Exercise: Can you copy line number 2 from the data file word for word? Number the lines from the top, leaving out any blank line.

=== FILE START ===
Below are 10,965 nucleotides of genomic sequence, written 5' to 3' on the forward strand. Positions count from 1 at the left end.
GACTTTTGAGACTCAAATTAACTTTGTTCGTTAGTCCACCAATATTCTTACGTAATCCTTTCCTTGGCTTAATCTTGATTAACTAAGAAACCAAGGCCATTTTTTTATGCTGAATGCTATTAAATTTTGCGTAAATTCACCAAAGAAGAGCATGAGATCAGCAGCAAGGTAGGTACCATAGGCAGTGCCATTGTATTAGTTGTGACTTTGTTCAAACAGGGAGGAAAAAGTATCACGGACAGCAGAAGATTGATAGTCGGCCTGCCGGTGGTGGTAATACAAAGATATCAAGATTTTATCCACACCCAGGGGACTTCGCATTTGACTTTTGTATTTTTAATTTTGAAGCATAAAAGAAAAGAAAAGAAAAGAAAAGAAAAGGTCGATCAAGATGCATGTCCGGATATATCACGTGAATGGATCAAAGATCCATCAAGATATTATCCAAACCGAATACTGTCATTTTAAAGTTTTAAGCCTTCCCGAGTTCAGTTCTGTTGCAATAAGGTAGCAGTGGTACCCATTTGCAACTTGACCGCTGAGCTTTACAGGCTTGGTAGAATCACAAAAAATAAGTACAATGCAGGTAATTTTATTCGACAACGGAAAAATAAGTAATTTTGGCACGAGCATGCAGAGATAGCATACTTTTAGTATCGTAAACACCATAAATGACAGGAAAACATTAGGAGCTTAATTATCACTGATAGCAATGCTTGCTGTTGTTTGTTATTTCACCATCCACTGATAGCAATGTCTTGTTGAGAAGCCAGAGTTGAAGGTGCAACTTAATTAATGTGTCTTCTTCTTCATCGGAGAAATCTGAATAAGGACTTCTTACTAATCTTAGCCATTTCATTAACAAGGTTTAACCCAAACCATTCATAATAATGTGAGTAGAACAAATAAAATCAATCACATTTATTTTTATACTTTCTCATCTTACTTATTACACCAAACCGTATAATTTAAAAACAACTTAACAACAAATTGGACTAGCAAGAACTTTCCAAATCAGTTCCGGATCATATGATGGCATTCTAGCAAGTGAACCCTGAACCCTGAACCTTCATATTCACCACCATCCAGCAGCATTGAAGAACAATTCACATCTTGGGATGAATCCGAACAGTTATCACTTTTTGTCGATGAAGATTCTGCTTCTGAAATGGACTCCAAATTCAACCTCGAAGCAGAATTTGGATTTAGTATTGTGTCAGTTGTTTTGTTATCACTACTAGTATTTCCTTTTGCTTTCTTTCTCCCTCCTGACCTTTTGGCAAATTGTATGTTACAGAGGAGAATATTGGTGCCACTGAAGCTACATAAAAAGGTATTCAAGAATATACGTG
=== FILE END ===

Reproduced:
GACTTTTGAGACTCAAATTAACTTTGTTCGTTAGTCCACCAATATTCTTACGTAATCCTTTCCTTGGCTTAATCTTGATTAACTAAGAAACCAAGGCCATTTTTTTATGCTGAATGCTATTAAATTTTGCGTAAATTCACCAAAGAAGAGCATGAGATCAGCAGCAAGGTAGGTACCATAGGCAGTGCCATTGTATTAGTTGTGACTTTGTTCAAACAGGGAGGAAAAAGTATCACGGACAGCAGAAGATTGATAGTCGGCCTGCCGGTGGTGGTAATACAAAGATATCAAGATTTTATCCACACCCAGGGGACTTCGCATTTGACTTTTGTATTTTTAATTTTGAAGCATAAAAGAAAAGAAAAGAAAAGAAAAGAAAAGGTCGATCAAGATGCATGTCCGGATATATCACGTGAATGGATCAAAGATCCATCAAGATATTATCCAAACCGAATACTGTCATTTTAAAGTTTTAAGCCTTCCCGAGTTCAGTTCTGTTGCAATAAGGTAGCAGTGGTACCCATTTGCAACTTGACCGCTGAGCTTTACAGGCTTGGTAGAATCACAAAAAATAAGTACAATGCAGGTAATTTTATTCGACAACGGAAAAATAAGTAATTTTGGCACGAGCATGCAGAGATAGCATACTTTTAGTATCGTAAACACCATAAATGACAGGAAAACATTAGGAGCTTAATTATCACTGATAGCAATGCTTGCTGTTGTTTGTTATTTCACCATCCACTGATAGCAATGTCTTGTTGAGAAGCCAGAGTTGAAGGTGCAACTTAATTAATGTGTCTTCTTCTTCATCGGAGAAATCTGAATAAGGACTTCTTACTAATCTTAGCCATTTCATTAACAAGGTTTAACCCAAACCATTCATAATAATGTGAGTAGAACAAATAAAATCAATCACATTTATTTTTATACTTTCTCATCTTACTTATTACACCAAACCGTATAATTTAAAAACAACTTAACAACAAATTGGACTAGCAAGAACTTTCCAAATCAGTTCCGGATCATATGATGGCATTCTAGCAAGTGAACCCTGAACCCTGAACCTTCATATTCACCACCATCCAGCAGCATTGAAGAACAATTCACATCTTGGGATGAATCCGAACAGTTATCACTTTTTGTCGATGAAGATTCTGCTTCTGAAATGGACTCCAAATTCAACCTCGAAGCAGAATTTGGATTTAGTATTGTGTCAGTTGTTTTGTTATCACTACTAGTATTTCCTTTTGCTTTCTTTCTCCCTCCTGACCTTTTGGCAAATTGTATGTTACAGAGGAGAATATTGGTGCCACTGAAGCTACATAAAAAGGTATTCAAGAATATACGTG